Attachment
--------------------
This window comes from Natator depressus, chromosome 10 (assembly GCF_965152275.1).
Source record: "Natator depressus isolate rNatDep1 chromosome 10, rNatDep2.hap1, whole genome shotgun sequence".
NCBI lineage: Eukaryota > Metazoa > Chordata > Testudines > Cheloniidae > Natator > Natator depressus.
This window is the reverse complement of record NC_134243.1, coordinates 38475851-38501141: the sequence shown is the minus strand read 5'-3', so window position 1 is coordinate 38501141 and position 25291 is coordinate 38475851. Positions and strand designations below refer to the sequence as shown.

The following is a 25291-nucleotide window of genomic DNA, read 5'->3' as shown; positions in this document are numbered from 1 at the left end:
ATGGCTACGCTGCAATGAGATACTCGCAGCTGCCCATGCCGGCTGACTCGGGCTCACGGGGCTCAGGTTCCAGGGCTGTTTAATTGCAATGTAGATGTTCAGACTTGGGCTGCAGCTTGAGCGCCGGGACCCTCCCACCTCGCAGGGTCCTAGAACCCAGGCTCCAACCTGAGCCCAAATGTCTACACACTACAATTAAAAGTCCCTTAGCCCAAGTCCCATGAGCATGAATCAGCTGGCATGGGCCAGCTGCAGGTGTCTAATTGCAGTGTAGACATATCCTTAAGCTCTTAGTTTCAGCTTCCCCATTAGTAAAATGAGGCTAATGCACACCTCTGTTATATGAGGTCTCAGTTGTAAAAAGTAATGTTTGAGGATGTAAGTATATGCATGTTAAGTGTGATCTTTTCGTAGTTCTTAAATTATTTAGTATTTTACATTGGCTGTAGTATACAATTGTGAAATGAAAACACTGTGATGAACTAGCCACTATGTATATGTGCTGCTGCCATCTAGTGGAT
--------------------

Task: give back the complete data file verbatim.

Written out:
This window comes from Natator depressus, chromosome 10 (assembly GCF_965152275.1).
Source record: "Natator depressus isolate rNatDep1 chromosome 10, rNatDep2.hap1, whole genome shotgun sequence".
NCBI lineage: Eukaryota > Metazoa > Chordata > Testudines > Cheloniidae > Natator > Natator depressus.
This window is the reverse complement of record NC_134243.1, coordinates 38475851-38501141: the sequence shown is the minus strand read 5'-3', so window position 1 is coordinate 38501141 and position 25291 is coordinate 38475851. Positions and strand designations below refer to the sequence as shown.

The following is a 25291-nucleotide window of genomic DNA, read 5'->3' as shown; positions in this document are numbered from 1 at the left end:
ATGGCTACGCTGCAATGAGATACTCGCAGCTGCCCATGCCGGCTGACTCGGGCTCACGGGGCTCAGGTTCCAGGGCTGTTTAATTGCAATGTAGATGTTCAGACTTGGGCTGCAGCTTGAGCGCCGGGACCCTCCCACCTCGCAGGGTCCTAGAACCCAGGCTCCAACCTGAGCCCAAATGTCTACACACTACAATTAAAAGTCCCTTAGCCCAAGTCCCATGAGCATGAATCAGCTGGCATGGGCCAGCTGCAGGTGTCTAATTGCAGTGTAGACATATCCTTAAGCTCTTAGTTTCAGCTTCCCCATTAGTAAAATGAGGCTAATGCACACCTCTGTTATATGAGGTCTCAGTTGTAAAAAGTAATGTTTGAGGATGTAAGTATATGCATGTTAAGTGTGATCTTTTCGTAGTTCTTAAATTATTTAGTATTTTACATTGGCTGTAGTATACAATTGTGAAATGAAAACACTGTGATGAACTAGCCACTATGTATATGTGCTGCTGCCATCTAGTGGAT